Book Review

Managing Maintenance Storerooms
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Managing Maintenance Storerooms

By: Michael V. Brown

Paperback: 264 pages
Dimensions (in inches): 8.2 x 5.4 x 0.6
Published by: Audel
Publication Date: August 2004
ISBN: 076455767X


  • Chapter 1 - Maintenance Materials Management
  • Chapter 2 - Storeroom Layout and Stocking Methods
  • Chapter 3 - Inventory and Control Procedures
  • Chapter 4 - Storeroom and Inventory Control Improvements
  • Chapter 5 - Storeroom Measurements
  • Chapter 6 - Computerized Inventory Management Systems
  • Chapter 7 - Purchasing for the Storeroom
  • Appendix A - Item Description Examples
  • Appendix B - Maintenance Storeroom Policy and Procedures
  • Appendix C - Skill Requirements for Storekeepers
  • Appendix D - Unit Abbreviations

Our Review

This compact book is based on the training material developed and delivered by New Standard Institute, of which Michael Brown is a founder, and President. Accordingly, it has a very practical, down-to-earth feel about it, and there is plenty of ideas and tips that can be quickly implemented. There are some important, more recent developments in Stores and Inventory Management that are not covered here - but for those organisations looking to establish solid control over their maintenance stores, this book is an ideal starting point, and reference.

The book starts with little preamble or waffle - we are straight into a solid exposition of Maintenance Materials Management principles right from Page 1. The first chapter examines the principle objectives of sound inventory management:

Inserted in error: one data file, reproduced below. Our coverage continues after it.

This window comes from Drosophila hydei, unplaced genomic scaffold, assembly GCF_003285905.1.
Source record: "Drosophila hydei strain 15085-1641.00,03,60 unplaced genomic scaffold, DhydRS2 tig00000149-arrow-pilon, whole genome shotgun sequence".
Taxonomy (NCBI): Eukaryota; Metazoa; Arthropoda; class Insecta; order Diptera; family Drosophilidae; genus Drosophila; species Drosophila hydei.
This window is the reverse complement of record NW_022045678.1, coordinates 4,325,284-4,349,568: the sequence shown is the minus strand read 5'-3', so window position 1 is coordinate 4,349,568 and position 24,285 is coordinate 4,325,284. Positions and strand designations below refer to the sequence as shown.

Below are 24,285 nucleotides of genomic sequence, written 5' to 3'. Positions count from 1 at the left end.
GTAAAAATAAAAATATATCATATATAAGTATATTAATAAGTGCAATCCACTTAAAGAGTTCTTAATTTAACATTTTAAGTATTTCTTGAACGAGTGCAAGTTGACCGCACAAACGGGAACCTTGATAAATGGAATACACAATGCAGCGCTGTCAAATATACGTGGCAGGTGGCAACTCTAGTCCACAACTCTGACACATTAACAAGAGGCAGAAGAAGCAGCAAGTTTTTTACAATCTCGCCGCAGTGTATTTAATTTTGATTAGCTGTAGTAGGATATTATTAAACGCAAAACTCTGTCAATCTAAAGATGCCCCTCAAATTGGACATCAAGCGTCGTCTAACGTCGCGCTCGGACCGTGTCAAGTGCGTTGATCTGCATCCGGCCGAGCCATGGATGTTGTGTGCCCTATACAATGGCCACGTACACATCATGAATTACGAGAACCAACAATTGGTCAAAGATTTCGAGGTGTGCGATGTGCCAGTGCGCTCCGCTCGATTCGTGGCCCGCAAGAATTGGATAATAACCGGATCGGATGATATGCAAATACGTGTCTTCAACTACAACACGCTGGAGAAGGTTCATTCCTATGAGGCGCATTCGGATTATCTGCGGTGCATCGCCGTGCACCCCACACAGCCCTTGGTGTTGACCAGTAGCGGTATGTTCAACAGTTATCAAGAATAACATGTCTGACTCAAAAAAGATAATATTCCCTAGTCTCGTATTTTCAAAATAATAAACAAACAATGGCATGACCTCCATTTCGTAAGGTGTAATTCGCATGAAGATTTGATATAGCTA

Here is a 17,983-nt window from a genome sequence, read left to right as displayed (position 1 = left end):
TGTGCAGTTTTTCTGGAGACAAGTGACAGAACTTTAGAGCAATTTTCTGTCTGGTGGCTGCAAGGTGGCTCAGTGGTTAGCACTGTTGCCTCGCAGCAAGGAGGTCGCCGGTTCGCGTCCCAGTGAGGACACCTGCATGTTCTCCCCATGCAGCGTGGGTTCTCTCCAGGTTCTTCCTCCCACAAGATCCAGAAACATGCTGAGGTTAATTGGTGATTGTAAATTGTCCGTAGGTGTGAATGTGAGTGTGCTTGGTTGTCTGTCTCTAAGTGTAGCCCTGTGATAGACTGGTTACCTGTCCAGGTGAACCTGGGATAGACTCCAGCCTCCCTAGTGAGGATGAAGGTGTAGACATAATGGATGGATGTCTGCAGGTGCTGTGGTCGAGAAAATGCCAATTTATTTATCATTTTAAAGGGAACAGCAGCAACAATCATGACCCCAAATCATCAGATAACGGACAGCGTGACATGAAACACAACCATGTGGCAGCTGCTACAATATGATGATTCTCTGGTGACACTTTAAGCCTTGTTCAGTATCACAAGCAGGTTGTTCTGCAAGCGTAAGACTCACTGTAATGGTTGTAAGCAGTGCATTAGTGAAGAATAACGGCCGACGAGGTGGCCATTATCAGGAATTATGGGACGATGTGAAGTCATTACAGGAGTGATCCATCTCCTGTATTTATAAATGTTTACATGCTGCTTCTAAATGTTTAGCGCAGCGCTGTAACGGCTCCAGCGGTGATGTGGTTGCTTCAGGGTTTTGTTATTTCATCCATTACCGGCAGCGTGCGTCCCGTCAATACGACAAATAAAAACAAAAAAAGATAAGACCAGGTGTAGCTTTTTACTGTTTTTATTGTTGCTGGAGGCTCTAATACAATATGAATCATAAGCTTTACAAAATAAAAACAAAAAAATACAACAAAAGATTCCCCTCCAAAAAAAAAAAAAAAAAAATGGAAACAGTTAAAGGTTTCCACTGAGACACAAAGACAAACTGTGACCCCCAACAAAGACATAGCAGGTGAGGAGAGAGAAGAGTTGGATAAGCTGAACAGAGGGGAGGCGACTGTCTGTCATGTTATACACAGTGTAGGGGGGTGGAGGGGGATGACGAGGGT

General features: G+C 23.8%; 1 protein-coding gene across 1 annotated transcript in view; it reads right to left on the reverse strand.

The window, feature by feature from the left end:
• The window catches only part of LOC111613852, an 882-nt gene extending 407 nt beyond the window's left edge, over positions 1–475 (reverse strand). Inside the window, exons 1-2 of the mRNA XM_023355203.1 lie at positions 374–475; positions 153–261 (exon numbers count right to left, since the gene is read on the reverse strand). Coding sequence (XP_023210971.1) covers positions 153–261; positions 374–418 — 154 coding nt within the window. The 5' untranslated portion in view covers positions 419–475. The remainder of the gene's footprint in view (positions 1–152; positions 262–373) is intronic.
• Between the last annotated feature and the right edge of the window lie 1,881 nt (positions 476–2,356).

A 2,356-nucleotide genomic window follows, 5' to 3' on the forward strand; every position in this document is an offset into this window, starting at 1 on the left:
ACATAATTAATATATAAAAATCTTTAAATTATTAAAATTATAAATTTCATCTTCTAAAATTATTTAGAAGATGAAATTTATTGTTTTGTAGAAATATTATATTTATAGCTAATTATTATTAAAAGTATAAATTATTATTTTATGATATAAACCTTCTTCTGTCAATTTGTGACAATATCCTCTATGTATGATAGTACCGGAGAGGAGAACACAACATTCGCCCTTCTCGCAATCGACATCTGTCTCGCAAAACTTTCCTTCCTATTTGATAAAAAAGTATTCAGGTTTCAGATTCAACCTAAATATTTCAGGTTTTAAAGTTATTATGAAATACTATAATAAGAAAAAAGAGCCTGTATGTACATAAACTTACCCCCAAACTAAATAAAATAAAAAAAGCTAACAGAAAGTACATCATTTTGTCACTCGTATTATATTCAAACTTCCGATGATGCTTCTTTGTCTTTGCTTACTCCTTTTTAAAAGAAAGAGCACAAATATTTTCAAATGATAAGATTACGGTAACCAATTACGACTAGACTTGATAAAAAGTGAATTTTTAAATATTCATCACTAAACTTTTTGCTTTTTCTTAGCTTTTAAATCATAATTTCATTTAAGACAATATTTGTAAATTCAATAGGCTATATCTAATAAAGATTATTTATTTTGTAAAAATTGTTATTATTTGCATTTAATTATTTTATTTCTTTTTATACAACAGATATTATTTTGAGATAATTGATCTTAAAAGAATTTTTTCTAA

• Balancing Quality and Price
  • Purchasing the correct quantity of materials
  • Receving materials at the optimum time

Chapter 1 also covers concepts surrounding MRO supplies, and has tips on storeroom management. Of particular note in this chapter is a discussion of the benefits and justification for having a controlled storeroom - something larger organizations take for granted, but smaller organizations sometimes have difficulty in justifying.

Chapter 2 discusses the praciticallities of laying out a Maintenance Store. The choice of site, the amount of space required, and suggested stores layouts are all included in this chapter. One small improvement in this section would be to include discussion of the possible need for a dedicated area for storage of repairable items that are to be dispatched offsite for repairs. In my experience, unless there is a dedicated area for storage of these items (and a clear tagging system to identify parts to be repaired), then there is potential for non-repaired items to be replaced on stock shelves in error. The use of mezzanines, alternative lighting sources, and different racking configurations are all discussed in a highly effective and practical manner in this chapter.